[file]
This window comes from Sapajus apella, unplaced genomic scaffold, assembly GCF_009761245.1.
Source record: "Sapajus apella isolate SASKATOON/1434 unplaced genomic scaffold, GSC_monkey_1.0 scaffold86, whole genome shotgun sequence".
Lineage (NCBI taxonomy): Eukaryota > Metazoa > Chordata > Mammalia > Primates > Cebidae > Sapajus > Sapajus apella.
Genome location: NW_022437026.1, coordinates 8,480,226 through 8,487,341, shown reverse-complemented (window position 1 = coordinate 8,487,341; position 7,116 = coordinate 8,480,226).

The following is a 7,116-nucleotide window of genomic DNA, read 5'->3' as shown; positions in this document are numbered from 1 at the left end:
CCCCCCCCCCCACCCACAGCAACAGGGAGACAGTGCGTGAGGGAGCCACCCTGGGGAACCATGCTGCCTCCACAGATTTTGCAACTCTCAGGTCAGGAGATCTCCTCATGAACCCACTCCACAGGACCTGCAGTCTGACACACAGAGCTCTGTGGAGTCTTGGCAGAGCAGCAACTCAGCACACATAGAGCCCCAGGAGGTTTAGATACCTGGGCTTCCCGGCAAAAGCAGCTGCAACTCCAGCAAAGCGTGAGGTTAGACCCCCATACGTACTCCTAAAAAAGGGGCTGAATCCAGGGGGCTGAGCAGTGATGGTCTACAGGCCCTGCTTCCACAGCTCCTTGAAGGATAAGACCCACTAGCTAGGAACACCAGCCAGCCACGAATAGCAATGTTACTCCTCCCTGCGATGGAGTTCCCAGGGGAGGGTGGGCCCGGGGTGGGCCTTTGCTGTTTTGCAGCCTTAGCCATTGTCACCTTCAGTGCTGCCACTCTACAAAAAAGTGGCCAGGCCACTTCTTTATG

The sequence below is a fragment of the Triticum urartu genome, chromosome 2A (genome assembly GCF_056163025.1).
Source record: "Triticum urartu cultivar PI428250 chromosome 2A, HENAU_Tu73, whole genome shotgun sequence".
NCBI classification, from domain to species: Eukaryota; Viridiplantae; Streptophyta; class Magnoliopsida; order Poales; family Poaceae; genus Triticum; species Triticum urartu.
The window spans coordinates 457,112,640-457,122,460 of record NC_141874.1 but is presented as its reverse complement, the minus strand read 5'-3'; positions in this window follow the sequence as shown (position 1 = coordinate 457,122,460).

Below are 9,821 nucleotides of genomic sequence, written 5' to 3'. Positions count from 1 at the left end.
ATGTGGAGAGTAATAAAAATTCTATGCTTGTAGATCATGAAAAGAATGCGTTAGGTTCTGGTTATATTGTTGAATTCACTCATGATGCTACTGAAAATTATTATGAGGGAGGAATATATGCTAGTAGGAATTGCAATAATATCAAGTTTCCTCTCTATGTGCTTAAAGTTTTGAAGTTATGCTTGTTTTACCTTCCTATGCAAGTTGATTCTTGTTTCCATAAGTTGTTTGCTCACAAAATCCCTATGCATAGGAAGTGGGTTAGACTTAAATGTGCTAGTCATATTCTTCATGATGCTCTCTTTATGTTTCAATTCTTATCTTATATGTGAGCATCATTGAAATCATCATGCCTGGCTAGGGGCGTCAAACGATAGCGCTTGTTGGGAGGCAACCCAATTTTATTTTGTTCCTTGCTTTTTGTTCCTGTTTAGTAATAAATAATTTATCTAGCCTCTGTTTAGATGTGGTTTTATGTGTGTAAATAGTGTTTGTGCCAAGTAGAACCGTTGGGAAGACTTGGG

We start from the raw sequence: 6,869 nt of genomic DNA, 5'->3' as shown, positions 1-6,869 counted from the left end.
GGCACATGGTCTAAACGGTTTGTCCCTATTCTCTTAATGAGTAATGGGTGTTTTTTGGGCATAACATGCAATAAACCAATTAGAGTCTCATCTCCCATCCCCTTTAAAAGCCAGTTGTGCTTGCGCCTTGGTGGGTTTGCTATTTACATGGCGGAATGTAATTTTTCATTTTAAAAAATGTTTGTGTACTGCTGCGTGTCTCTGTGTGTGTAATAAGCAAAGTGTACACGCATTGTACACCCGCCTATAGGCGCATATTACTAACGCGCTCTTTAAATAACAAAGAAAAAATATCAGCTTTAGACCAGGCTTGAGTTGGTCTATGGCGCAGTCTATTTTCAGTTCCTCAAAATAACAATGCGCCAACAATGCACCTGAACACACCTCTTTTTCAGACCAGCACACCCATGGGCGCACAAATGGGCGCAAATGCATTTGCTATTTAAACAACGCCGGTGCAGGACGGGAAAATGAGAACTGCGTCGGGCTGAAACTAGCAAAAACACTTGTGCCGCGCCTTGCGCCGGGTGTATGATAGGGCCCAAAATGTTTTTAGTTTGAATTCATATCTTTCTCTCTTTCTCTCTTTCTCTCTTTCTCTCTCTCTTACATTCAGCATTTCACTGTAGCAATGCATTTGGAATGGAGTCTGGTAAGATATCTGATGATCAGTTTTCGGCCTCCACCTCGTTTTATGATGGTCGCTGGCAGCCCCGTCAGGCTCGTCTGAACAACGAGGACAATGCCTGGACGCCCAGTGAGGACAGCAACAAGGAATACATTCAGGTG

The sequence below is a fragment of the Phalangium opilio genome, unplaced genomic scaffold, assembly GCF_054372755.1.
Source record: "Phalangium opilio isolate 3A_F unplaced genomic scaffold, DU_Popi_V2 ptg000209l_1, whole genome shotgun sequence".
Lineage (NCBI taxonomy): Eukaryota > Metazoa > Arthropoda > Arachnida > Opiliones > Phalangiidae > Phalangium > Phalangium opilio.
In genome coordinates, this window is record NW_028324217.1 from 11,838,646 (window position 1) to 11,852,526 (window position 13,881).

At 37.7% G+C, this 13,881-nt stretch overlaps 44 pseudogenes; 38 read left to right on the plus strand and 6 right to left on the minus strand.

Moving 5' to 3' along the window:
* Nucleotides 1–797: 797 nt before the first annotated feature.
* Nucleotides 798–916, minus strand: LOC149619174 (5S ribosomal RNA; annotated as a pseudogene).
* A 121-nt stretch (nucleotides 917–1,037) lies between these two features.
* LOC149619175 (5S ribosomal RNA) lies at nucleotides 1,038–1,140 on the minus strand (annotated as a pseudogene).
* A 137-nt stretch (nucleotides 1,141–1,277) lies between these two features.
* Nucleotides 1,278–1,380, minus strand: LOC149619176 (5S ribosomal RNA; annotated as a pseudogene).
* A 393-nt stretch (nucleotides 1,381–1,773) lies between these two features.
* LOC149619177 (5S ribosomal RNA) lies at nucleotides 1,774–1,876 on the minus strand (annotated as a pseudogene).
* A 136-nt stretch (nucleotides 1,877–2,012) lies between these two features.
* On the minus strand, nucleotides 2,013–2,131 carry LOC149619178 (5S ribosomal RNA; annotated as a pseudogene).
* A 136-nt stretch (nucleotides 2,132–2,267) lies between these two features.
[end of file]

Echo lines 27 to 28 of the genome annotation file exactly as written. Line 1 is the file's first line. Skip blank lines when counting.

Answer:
* A 393-nt stretch (nucleotides 1,381–1,773) lies between these two features.
* LOC149619177 (5S ribosomal RNA) lies at nucleotides 1,774–1,876 on the minus strand (annotated as a pseudogene).